By Sue-Ling Goh
EDMONTON — When HIV-AIDS first hit North America in the 1980s, diagnosis almost always meant early death. As the virus spread out of control, the legal system began to see unprecedented cases: people with HIV charged with serious offences – most commonly aggravated sexual assault. Since the early 1990s, more than 150 HIV-positive people have been taken to court in Canada for not telling their sex partners they have the virus.
But now that treatments have advanced to the point that HIV is no longer fatal nor easily transmitted, doctors argue the law is due for an update.
“We were concerned that injustices were happening — or they could happen,” says Dr. Ryan Cooper, an infectious disease specialist from Edmonton. He was one of more than 70 Canadian HIV experts who recently released a consensus statement.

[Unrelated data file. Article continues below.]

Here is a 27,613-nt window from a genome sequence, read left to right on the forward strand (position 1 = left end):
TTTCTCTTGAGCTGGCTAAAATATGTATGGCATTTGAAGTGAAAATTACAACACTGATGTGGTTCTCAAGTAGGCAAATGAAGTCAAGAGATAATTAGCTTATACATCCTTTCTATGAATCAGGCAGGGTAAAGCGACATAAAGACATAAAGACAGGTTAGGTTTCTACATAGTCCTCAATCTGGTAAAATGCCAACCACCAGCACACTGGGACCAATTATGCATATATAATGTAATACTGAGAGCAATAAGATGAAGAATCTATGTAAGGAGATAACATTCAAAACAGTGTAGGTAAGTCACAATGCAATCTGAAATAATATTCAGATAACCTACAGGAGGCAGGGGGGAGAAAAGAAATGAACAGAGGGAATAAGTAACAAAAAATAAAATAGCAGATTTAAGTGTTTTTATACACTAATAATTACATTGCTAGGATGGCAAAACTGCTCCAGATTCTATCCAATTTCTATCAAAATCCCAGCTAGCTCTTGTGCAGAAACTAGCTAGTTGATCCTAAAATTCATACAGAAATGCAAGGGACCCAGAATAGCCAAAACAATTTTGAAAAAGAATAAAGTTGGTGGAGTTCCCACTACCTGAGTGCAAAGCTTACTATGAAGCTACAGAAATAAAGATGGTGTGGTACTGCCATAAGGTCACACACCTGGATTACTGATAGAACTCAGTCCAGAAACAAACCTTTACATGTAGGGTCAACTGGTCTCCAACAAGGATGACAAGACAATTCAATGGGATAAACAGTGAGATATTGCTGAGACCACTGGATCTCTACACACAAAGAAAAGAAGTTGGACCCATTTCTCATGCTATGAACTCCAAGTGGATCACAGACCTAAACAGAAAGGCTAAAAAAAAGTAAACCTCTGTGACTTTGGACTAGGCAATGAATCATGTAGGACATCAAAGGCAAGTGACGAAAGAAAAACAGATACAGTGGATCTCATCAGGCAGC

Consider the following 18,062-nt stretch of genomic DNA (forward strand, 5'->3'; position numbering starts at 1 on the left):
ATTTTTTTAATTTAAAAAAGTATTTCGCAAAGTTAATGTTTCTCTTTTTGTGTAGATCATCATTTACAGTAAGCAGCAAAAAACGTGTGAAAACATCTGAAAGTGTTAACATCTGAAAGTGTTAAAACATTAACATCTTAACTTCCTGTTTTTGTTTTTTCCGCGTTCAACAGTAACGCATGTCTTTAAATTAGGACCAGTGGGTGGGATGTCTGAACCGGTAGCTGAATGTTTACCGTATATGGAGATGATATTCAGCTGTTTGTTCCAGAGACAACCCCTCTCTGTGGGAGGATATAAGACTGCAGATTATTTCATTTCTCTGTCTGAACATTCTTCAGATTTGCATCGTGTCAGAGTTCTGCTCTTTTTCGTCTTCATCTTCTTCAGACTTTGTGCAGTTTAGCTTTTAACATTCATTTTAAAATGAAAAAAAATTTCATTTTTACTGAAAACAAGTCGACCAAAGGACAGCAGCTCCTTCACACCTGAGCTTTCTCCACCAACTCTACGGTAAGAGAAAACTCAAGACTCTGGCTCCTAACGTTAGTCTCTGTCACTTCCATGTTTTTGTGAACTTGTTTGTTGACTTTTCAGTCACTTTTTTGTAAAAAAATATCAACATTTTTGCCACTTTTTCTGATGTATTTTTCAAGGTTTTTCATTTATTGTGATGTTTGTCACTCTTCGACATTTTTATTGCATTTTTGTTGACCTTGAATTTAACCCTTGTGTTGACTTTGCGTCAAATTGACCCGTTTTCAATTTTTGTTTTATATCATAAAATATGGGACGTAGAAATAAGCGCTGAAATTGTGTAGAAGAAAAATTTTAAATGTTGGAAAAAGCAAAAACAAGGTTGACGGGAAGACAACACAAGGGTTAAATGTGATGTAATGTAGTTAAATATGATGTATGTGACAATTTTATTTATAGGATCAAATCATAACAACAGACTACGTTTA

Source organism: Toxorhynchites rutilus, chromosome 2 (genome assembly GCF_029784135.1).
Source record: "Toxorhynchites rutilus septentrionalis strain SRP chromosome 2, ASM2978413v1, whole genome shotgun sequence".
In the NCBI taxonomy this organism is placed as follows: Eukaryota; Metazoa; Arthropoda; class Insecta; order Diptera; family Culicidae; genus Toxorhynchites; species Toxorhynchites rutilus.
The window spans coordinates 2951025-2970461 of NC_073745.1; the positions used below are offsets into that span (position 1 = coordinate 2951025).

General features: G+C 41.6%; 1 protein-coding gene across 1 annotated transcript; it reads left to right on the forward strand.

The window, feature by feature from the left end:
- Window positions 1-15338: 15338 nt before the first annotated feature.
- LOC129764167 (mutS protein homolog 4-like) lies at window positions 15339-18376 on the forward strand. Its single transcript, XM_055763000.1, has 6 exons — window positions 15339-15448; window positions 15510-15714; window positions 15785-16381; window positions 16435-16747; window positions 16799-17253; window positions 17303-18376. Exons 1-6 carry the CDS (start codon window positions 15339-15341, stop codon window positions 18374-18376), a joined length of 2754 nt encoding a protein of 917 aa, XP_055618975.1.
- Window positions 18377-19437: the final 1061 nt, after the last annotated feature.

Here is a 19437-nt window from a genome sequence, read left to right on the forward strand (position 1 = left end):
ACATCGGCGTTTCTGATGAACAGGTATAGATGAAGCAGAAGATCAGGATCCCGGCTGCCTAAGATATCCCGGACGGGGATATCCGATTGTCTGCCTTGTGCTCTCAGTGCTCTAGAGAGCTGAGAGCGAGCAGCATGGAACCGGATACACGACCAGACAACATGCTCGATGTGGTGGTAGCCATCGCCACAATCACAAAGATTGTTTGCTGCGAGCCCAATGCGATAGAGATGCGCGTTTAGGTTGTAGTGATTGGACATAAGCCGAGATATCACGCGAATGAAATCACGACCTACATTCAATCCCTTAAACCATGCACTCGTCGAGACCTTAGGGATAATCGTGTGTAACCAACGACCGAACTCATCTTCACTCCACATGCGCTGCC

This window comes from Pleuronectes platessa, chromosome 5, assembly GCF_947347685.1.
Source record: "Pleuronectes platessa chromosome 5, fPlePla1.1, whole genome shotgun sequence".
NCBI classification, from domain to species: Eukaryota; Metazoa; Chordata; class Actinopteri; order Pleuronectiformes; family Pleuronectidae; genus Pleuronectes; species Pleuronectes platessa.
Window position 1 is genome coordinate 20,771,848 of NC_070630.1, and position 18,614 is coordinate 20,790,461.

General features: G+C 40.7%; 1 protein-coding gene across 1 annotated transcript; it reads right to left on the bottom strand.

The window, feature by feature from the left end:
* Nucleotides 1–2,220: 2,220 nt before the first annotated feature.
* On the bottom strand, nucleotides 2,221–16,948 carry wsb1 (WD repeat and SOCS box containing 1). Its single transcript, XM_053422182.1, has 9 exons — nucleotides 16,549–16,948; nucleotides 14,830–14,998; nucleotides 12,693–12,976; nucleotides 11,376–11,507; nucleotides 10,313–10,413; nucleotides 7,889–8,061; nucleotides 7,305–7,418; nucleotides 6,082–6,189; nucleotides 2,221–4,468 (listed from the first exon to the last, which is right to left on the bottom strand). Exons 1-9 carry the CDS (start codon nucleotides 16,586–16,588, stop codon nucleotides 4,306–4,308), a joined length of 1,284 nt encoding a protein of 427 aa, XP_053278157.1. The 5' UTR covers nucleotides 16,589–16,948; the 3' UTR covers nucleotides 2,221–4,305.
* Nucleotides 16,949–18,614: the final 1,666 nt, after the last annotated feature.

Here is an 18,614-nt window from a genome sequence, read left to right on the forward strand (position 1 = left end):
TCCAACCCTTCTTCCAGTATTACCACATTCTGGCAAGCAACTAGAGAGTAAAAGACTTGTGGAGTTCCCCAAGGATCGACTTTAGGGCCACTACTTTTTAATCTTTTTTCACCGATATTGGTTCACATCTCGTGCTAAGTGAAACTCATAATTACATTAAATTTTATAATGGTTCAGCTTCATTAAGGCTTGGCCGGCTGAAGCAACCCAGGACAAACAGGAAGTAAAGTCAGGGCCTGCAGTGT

The statement says HIV, properly treated, is now a manageable, chronic condition and that people with HIV have the same life expectancy as anyone else. It argues that scientific and medical evidence show there is low to no possibility of HIV transmission through sex, even without a condom.
“When HIV is treated with anti-retroviral drugs … it becomes very hard to transmit,” Cooper says. “There’s a near-negligible chance of transmission.”
Doctors and scientists have a duty to help those working in the criminal justice system understand the science of HIV, to prevent miscarriages of justice, the statement concludes.